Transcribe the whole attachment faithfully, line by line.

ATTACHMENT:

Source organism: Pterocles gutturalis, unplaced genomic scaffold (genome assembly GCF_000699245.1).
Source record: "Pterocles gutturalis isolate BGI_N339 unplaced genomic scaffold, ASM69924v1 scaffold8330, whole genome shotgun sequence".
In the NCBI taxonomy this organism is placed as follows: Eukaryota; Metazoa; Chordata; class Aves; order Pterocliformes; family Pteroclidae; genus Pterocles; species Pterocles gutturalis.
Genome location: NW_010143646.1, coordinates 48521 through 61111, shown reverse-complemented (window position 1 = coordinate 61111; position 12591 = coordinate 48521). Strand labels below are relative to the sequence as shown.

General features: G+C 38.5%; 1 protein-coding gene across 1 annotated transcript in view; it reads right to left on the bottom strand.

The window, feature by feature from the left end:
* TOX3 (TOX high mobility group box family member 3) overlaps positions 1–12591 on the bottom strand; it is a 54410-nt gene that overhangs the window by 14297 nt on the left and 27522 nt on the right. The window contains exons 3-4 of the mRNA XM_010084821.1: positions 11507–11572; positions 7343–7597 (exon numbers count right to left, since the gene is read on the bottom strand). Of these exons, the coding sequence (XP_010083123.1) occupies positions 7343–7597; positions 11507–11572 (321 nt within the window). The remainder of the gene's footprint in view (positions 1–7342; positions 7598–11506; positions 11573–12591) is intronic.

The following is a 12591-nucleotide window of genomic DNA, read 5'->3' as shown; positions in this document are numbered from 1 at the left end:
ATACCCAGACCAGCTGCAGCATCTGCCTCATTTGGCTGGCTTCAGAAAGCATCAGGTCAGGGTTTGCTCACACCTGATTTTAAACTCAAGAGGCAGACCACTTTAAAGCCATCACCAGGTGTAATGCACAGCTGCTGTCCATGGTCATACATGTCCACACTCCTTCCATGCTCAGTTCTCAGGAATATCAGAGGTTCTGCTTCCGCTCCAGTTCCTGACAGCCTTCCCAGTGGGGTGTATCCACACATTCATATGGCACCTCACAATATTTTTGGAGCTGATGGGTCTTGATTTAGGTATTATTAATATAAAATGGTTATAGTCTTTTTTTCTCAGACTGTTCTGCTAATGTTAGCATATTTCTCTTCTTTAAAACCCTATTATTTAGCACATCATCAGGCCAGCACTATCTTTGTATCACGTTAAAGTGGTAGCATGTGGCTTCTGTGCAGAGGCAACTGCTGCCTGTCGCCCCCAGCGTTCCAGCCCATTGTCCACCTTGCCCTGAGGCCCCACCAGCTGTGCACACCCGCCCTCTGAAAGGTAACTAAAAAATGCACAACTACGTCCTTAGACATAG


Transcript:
Source organism: Pterocles gutturalis, unplaced genomic scaffold (genome assembly GCF_000699245.1).
Source record: "Pterocles gutturalis isolate BGI_N339 unplaced genomic scaffold, ASM69924v1 scaffold8330, whole genome shotgun sequence".
In the NCBI taxonomy this organism is placed as follows: Eukaryota; Metazoa; Chordata; class Aves; order Pterocliformes; family Pteroclidae; genus Pterocles; species Pterocles gutturalis.
Genome location: NW_010143646.1, coordinates 48521 through 61111, shown reverse-complemented (window position 1 = coordinate 61111; position 12591 = coordinate 48521). Strand labels below are relative to the sequence as shown.

General features: G+C 38.5%; 1 protein-coding gene across 1 annotated transcript in view; it reads right to left on the bottom strand.

The window, feature by feature from the left end:
* TOX3 (TOX high mobility group box family member 3) overlaps positions 1–12591 on the bottom strand; it is a 54410-nt gene that overhangs the window by 14297 nt on the left and 27522 nt on the right. The window contains exons 3-4 of the mRNA XM_010084821.1: positions 11507–11572; positions 7343–7597 (exon numbers count right to left, since the gene is read on the bottom strand). Of these exons, the coding sequence (XP_010083123.1) occupies positions 7343–7597; positions 11507–11572 (321 nt within the window). The remainder of the gene's footprint in view (positions 1–7342; positions 7598–11506; positions 11573–12591) is intronic.

The following is a 12591-nucleotide window of genomic DNA, read 5'->3' as shown; positions in this document are numbered from 1 at the left end:
ATACCCAGACCAGCTGCAGCATCTGCCTCATTTGGCTGGCTTCAGAAAGCATCAGGTCAGGGTTTGCTCACACCTGATTTTAAACTCAAGAGGCAGACCACTTTAAAGCCATCACCAGGTGTAATGCACAGCTGCTGTCCATGGTCATACATGTCCACACTCCTTCCATGCTCAGTTCTCAGGAATATCAGAGGTTCTGCTTCCGCTCCAGTTCCTGACAGCCTTCCCAGTGGGGTGTATCCACACATTCATATGGCACCTCACAATATTTTTGGAGCTGATGGGTCTTGATTTAGGTATTATTAATATAAAATGGTTATAGTCTTTTTTTCTCAGACTGTTCTGCTAATGTTAGCATATTTCTCTTCTTTAAAACCCTATTATTTAGCACATCATCAGGCCAGCACTATCTTTGTATCACGTTAAAGTGGTAGCATGTGGCTTCTGTGCAGAGGCAACTGCTGCCTGTCGCCCCCAGCGTTCCAGCCCATTGTCCACCTTGCCCTGAGGCCCCACCAGCTGTGCACACCCGCCCTCTGAAAGGTAACTAAAAAATGCACAACTACGTCCTTAGACATAG